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Students pursue summer research in the sciences

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Rakshak Adhikari

Staff Writer

Madelynn Lytle, a senior math major from Blountstown, Florida, spent the summer working on visual biophysics in the University of Alabama at Birmingham through a Research Experience for Undergraduates (REU) program. 

She developed a model of light propagation and capture in a photoreceptor cell using a matrix laboratory (MATLAB) with the purpose of advancing the current understanding of retinal physiology.

“Real research is intense,” said Lytle. “One day everything plans out nicely, while the next day you may find out that all you did was wrong.”

“(Research) is not for the faint of heart, but for those who can push through setbacks, it’s the best career imaginable.”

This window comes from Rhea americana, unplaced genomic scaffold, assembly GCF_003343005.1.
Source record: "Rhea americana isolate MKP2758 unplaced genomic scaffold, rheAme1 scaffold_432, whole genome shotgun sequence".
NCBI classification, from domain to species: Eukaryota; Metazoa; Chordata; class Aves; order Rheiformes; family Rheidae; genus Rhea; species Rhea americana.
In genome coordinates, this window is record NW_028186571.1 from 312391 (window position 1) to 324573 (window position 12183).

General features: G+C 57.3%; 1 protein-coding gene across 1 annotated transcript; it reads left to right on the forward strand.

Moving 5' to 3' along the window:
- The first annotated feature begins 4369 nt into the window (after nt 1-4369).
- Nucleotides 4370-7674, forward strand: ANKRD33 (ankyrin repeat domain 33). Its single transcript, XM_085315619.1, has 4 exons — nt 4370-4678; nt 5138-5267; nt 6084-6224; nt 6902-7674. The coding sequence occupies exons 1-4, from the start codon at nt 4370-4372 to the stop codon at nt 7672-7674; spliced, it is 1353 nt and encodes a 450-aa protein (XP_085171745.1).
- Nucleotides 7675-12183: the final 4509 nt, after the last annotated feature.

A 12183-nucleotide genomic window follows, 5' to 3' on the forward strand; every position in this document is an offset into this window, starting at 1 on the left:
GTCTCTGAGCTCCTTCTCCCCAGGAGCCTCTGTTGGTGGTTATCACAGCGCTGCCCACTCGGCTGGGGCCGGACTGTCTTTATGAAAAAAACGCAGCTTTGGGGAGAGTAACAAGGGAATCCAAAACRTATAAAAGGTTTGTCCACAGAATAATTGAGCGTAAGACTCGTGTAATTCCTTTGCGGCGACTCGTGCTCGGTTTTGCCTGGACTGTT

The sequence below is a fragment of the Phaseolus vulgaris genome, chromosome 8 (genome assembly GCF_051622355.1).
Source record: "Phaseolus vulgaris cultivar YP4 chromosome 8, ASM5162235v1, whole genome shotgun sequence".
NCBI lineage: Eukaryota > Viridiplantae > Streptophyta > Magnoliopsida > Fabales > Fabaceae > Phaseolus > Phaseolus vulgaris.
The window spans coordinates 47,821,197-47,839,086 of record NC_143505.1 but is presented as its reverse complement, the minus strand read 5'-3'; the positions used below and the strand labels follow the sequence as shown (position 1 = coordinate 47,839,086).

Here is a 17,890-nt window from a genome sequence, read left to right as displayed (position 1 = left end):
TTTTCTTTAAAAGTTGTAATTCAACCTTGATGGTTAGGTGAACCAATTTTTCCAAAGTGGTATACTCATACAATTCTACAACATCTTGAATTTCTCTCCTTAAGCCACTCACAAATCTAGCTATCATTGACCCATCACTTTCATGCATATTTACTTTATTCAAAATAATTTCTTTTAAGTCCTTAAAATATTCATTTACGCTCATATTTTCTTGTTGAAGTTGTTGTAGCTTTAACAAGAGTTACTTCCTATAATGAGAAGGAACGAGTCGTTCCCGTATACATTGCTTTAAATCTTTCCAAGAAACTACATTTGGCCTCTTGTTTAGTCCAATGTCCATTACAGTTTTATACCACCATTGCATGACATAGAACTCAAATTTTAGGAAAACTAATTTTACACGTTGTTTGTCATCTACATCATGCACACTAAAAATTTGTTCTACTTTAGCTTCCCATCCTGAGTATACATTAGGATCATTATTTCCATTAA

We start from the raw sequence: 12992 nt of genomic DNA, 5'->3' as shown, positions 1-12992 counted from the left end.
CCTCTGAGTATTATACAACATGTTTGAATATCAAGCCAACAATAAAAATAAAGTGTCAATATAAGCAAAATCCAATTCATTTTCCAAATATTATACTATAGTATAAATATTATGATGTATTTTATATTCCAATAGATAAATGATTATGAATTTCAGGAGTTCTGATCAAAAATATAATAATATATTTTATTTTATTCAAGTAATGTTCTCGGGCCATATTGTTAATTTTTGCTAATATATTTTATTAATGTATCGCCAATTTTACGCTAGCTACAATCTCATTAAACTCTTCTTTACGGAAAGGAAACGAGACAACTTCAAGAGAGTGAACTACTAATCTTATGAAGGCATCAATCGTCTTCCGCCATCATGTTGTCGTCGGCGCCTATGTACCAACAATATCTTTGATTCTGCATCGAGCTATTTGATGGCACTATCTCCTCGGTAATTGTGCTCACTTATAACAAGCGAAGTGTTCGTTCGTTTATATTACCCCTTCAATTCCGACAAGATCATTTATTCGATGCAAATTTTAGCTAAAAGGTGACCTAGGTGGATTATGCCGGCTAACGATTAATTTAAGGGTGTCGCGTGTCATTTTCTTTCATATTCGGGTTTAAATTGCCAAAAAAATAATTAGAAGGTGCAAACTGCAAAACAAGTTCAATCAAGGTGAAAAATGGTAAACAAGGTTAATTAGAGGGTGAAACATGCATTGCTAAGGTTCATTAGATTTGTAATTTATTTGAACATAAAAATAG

Lytle won the third place in the Summer Research Expo poster competition in the physical and applied sciences category held in the University of Alabama, Birmingham.

According to James Sanders, an assistant professor of physics, REU programs offer valuable research experience to graduate-school-bound students.

 “REU programs are nationally recognized and are well-paid compared to other internships that may even be unpaid,” said Sanders. “We had four students from the physics department doing summer research at different research universities and national labs as near as Auburn and Birmingham and as far as New York and Ohio.”

REU programs are funded by the National Science Foundation (NSF), and according to the NSF website, REU sites consist of a group of 10 or so undergraduate students who work in host institutions. 

Each student works closely with the faculty or the researcher in a specific research project.

Ty Naquin, a junior physics major from Deatsville, spent his summer in a similar REU program in biomedical engineering at Cleveland State University in Ohio. 

Naquin’s work involved the study of a special class of armed biopolymers that have a potential for drug delivery and tissue engineering.

“The research work was challenging but I acquired a lot of skills that I couldn’t have learned in a classroom,” said Naquin. “I will definitely apply again next summer.”

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